The Anthem Debate Is Back. But Now It’s Standing That’s Polarizing.

A strange thing happened while most professional sports were away, shuttered by the coronavirus.

The stand-or-kneel debate, sparked by Colin Kaepernick’s posture during the national anthem in 2016 and smoldering since, has reignited — bigger than before, and this time with an unexpected twist.

Today, athletes may have to explain why they chose to stand, not kneel, during “The Star-Spangled Banner.”

“I would have found it hard to believe a year ago,” said Charles Ross, a history professor and director of African-American Studies at the University of Mississippi. “I would have said something has really happened in America to cause that. Clearly what’s happened in America and in Minneapolis on May 25 fundamentally changed people’s perspectives as it relates to racism in this country.”

The protest movement that grew after George Floyd’s death while in police custody has a deep connection to Kaepernick. People are protesting racial inequality and police brutality, just as Kaepernick had done. And many, including some police chiefs and officers, are kneeling in gestures of unity and respect.

Now the issues, and the gesture, have volleyed back to the sports world. The past couple of years, most athletes avoided getting caught up in it. They could blend into the background, behind league protocols for standing or amid the quiet comfort of others.

Even most of those considered leaders and allies to Kaepernick, in places like the N.F.L. and the N.B.A., found reasons not to kneel.

The difference in 2020, as sports begin to emerge from their pandemic suspensions, is that nearly every professional athlete will be forced to choose a posture.

“You cannot sit around now in this post-George Floyd period we’re in and say, ‘We’re going to continue to take this safe position,’” Ross said. “No. Either you have an issue with racism or you do not.”

Rachel Hill, a soccer player, found out first. When the National Women’s Soccer League started its season last Saturday night, Hill’s Chicago Red Stars and their opponents lined up for the pregame national anthem. Most players took a knee.

Others appear to be bracing for the issue to return, but without a firm stance.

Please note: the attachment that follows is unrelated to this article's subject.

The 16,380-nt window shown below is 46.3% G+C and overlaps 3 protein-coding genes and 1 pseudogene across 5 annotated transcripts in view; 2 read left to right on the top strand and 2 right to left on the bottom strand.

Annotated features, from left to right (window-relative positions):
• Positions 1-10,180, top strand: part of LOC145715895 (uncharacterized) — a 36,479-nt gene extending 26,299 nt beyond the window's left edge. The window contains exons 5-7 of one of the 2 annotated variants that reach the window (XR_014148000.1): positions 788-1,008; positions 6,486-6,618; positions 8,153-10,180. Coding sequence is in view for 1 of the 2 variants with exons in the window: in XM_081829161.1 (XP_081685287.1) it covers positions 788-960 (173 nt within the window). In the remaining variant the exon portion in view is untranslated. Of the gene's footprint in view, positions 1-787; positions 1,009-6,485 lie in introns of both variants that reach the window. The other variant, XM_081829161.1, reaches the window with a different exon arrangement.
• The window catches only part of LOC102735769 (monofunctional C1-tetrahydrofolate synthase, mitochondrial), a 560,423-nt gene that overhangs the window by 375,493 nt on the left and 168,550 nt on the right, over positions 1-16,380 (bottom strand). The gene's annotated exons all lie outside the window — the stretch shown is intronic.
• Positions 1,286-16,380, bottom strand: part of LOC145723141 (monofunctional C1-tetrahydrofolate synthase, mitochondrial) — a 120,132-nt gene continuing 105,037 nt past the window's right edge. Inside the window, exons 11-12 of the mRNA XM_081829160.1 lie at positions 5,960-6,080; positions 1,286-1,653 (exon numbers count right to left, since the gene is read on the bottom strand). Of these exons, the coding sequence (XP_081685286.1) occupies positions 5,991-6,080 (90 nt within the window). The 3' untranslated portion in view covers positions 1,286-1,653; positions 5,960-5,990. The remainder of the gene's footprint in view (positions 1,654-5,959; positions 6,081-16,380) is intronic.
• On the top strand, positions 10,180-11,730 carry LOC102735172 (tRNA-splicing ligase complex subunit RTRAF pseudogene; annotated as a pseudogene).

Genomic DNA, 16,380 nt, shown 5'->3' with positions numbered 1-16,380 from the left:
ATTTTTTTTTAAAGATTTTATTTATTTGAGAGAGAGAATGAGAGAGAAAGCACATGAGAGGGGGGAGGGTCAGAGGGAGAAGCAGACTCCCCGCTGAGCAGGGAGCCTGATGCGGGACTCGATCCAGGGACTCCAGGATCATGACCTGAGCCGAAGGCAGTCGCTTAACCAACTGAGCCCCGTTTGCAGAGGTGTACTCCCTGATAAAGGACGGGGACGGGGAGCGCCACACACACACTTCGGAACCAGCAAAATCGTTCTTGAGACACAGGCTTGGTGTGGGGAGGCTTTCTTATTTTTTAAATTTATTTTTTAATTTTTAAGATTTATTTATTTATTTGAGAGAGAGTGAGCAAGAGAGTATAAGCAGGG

In the N.B.A., which is planning to quarantine itself at Disney World in Florida this month to complete its season, Commissioner Adam Silver has been noncommittal about how the league will handle the likelihood of players kneeling for the anthem. The league has had a stand-only policy for decades, he pointed out to Time magazine recently.

“I also understand the role of protest, and I think that we’ll deal with that situation when it presents itself,” Silver said.

Major League Baseball, which hopes to begin a shortened season later this month, had only one player kneel in 2017. It took no clear stance then. Its abstinence may be tested this month.

The N.F.L., which found itself at the center of the controversy, banned kneeling in 2018, opting instead for a stand-or-hide (in the locker room) choice. But Commissioner Roger Goodell recently showed support for the Black Lives Matter movement and, in his own pivot, for player protests.

“We, the National Football League, admit we were wrong for not listening to N.F.L. players earlier and encourage all to speak out and peacefully protest,” he said.

It all promises to make the anthem must-watch television again this fall.

And with bleachers and bar stools still mostly off limits, the patter will ricochet mostly through social media. That is what happened with the N.W.S.L., where the anthem threatened to overshadow the league’s season openers last weekend.

“It’s so interesting, the importance that kneeling has assumed,” Burin said. “Why this particular gesture? Why is that so important, as opposed to putting your hand on someone’s shoulder or bowing your head?”

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